Balcomb-Bartok said the real threat to killer whales at the moment is the depletion of salmon populations and said Whitehead should be focusing on that rather than trying to stop commercial whale watching companies.

“Southern residents are dying off becase there aren’t fish to eat…if we kill salmon we’re going to kill the whales,” Balcomb-Bartok said. “The interim order was well-intentioned but it was a distraction from this real issue.”

If the association has a chance to talk with Whitehead, Balcomb-Bartok said he’d be getting a compliment on his vessel’s paint-job.

“We see he has a spirit to help whales so that’s wonderful. He’s just misguided and misinformed,” Balcomb-Bartok said. “Our story is really one about professional captains, passionate naturalists and people who love these whales and have a desire to protect and preserve them.”

-With files from Nina Grossman

shalu.mehta@goldstreamgazette.com


Like us on Facebook and follow us on Twitter

Get local stories you won't find anywhere else right to your inbox.
Sign up here

 

Eagle Wing Tours operates out of Victoria and is a member of the Pacific Whale Watch Association. (Shalu Mehta/News Staff)

Eagle Wing Tours operates out of Victoria and is a member of the Pacific Whale Watch Association. (Shalu Mehta/News Staff)

Just Posted

Greater Victoria woman creates ‘call list’ for seniors to tackle loneliness

Call list allows seniors to have some friendly conversation during isolating times

Report looks at COVID-19’s impact on violence in the family

Police across Canada reported almost 100,000 cases of intimate partner violence in 2018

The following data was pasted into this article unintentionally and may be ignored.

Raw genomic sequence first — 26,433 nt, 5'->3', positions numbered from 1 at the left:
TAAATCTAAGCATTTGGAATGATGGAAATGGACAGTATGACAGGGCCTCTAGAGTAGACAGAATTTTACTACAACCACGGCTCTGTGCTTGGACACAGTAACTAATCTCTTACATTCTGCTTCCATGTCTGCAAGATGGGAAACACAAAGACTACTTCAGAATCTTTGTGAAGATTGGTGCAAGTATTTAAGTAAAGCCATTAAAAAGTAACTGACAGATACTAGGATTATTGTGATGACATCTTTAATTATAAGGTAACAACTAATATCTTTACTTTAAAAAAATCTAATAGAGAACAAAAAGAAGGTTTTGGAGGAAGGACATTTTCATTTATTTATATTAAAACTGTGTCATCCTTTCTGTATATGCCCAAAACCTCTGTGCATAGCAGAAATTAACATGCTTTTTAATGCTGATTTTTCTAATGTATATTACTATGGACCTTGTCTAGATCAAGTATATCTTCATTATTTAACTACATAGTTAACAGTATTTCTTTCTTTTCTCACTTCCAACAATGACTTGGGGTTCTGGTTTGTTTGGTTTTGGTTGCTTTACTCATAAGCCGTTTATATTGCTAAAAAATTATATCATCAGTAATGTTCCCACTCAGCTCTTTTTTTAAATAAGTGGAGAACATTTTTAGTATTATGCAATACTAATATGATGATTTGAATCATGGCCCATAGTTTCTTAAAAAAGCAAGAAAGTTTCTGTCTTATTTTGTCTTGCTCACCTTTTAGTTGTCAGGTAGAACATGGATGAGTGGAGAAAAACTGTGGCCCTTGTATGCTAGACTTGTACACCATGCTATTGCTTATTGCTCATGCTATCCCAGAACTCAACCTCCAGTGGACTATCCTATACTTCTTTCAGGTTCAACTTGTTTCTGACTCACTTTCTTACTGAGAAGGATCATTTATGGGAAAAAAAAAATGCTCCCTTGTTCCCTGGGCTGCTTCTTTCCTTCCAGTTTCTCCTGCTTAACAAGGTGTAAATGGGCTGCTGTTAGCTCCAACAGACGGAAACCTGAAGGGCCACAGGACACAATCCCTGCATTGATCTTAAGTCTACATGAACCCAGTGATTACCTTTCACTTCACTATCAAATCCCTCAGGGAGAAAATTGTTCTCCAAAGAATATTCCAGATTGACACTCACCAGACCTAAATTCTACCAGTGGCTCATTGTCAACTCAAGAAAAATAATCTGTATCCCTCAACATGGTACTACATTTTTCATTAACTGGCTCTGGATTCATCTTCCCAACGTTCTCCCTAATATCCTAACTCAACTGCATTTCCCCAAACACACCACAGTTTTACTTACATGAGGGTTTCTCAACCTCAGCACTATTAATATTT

Saanich’s Shelbourne corridor work set to start despite pandemic

Municipal work is deemed an essential service, keeping the long-term project on track

Sidney senior welcomes outreach phone calls from charity

A long-time user of Sidney’s SHOAL Centre, praises Beacon Community Services

Mental Health: Planning for a crisis

Crisis planning lays out a blueprint in case hard times hit

COVID-19 world update: 6.6 million U.S. jobless claims; alcohol sales banned in Bangkok

Comprehensive digest of coronavirus news items from around the world

B.C. sorting medical equipment sales, donation offers for COVID-19

Supply hub has call out for masks, gowns, coronavirus swabs

B.C. records five more deaths due to COVID-19, 45 new cases

A total of 838 people have recovered from the virus

Major crimes investigating sudden death of North Okanagan child

The 8 year old was flown to Kelowna General Hospital and died hours later

Easter Bunny added to B.C.’s list of essential workers

Premier John Horgan authorizes bunny to spread “eggs-ellent cheer” throughout province

Travellers returning to B.C. must have self-isolation plan or face quarantine: Horgan

Premier John Horgan says forms must be filled out by travellers

More than 400 animals have been adopted amid pandemic: B.C. SPCA

People are taking this time of social distancing to find a loyal companion through the animal welfare group

VIDEO: More than 85 people displaced by Campbell River apartment fire

Traffic is being diverted around Dogwood Street and 9th Avenue

Most Read